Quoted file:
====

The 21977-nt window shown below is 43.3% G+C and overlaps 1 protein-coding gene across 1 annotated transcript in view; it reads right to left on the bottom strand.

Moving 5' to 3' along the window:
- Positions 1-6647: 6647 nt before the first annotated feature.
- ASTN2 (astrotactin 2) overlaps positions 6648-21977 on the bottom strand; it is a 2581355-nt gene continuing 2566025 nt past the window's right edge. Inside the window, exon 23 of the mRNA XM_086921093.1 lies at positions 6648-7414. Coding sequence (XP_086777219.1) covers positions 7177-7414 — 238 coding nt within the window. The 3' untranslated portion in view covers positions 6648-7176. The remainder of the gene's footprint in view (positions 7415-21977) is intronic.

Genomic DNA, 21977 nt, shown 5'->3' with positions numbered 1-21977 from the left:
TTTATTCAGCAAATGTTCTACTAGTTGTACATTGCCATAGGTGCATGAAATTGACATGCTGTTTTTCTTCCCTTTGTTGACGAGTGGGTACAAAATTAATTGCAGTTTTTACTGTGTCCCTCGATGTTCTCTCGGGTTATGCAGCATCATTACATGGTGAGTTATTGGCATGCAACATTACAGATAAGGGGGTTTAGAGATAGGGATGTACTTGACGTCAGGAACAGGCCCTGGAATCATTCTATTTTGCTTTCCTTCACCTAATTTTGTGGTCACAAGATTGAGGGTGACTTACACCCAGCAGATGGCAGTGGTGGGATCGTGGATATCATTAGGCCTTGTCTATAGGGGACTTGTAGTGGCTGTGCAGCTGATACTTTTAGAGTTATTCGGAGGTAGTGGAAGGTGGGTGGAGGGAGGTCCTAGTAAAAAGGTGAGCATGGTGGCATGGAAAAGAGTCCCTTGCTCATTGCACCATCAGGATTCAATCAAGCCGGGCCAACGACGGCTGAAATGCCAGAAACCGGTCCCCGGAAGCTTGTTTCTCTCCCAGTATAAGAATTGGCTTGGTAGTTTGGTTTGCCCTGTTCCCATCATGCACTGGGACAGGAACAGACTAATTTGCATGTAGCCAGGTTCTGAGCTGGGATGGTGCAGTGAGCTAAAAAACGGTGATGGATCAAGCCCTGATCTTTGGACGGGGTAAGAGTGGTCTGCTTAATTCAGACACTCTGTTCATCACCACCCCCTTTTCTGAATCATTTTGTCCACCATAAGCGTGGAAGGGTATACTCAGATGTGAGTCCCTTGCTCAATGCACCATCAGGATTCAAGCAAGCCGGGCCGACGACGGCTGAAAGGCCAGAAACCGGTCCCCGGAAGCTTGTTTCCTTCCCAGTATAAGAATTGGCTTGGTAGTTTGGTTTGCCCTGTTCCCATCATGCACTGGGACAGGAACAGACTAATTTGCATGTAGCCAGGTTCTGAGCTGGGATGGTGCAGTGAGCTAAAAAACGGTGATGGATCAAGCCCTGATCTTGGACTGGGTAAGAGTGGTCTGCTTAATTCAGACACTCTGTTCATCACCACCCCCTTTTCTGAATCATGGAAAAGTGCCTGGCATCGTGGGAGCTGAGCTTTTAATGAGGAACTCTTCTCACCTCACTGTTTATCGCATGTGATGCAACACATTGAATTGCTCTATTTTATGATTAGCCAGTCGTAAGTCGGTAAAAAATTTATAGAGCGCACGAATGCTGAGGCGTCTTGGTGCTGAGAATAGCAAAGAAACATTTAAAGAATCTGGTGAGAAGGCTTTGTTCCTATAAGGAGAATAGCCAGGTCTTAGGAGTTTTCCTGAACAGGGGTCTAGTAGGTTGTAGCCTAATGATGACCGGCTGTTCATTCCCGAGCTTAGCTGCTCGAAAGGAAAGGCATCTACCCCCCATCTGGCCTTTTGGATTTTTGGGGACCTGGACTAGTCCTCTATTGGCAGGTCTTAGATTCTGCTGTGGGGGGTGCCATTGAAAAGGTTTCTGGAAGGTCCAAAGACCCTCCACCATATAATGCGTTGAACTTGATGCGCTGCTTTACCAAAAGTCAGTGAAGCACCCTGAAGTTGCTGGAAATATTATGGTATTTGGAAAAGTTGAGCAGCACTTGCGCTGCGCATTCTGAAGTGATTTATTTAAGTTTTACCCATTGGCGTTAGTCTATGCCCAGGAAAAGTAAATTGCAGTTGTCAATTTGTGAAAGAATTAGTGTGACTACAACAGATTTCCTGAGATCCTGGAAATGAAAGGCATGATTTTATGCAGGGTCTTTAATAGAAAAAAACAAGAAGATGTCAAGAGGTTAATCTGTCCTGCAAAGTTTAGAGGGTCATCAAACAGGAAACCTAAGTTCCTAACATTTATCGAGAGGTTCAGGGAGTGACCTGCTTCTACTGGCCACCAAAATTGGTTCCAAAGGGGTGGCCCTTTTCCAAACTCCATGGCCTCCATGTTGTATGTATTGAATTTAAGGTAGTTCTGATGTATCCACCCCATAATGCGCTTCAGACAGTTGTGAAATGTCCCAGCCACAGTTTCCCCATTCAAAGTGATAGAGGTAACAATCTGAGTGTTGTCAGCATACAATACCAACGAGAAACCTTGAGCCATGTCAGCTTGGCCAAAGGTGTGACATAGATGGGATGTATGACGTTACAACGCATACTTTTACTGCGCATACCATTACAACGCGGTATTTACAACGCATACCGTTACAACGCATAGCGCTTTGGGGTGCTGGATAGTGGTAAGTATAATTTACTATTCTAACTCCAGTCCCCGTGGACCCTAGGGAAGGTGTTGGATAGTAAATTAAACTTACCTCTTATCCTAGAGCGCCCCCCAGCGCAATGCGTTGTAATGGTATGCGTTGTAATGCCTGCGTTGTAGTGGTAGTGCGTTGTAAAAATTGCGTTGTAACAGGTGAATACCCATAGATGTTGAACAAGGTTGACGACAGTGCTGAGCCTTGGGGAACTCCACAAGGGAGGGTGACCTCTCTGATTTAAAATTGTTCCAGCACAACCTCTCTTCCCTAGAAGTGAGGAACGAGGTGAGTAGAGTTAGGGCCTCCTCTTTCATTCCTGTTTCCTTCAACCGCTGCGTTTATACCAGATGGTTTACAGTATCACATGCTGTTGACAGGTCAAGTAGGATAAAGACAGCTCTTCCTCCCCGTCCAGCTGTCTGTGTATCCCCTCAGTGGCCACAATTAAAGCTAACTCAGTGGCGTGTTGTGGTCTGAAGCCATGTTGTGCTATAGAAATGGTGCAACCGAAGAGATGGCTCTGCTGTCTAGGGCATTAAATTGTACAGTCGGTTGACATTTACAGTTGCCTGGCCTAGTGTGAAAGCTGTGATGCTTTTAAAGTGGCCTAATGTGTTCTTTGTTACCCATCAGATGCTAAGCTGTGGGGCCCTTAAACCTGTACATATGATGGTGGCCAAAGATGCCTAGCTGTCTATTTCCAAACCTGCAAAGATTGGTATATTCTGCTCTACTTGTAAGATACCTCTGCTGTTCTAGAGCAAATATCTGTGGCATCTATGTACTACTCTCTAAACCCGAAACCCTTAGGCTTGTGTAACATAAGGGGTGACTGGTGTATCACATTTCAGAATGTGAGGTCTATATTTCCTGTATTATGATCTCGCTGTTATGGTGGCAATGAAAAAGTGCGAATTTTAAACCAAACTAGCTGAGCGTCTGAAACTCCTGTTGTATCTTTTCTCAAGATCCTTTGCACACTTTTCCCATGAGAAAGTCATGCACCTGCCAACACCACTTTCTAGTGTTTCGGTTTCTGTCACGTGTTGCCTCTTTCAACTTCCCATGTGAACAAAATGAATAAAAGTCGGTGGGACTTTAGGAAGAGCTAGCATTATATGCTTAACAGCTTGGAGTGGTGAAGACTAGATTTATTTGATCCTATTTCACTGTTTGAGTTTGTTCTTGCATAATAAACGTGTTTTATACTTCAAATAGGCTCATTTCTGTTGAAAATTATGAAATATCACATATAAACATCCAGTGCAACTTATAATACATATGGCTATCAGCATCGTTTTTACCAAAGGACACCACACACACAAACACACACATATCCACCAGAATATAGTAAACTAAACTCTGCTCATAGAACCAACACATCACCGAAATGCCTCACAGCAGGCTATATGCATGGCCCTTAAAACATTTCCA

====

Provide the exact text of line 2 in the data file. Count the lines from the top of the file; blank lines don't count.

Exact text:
Moving 5' to 3' along the window: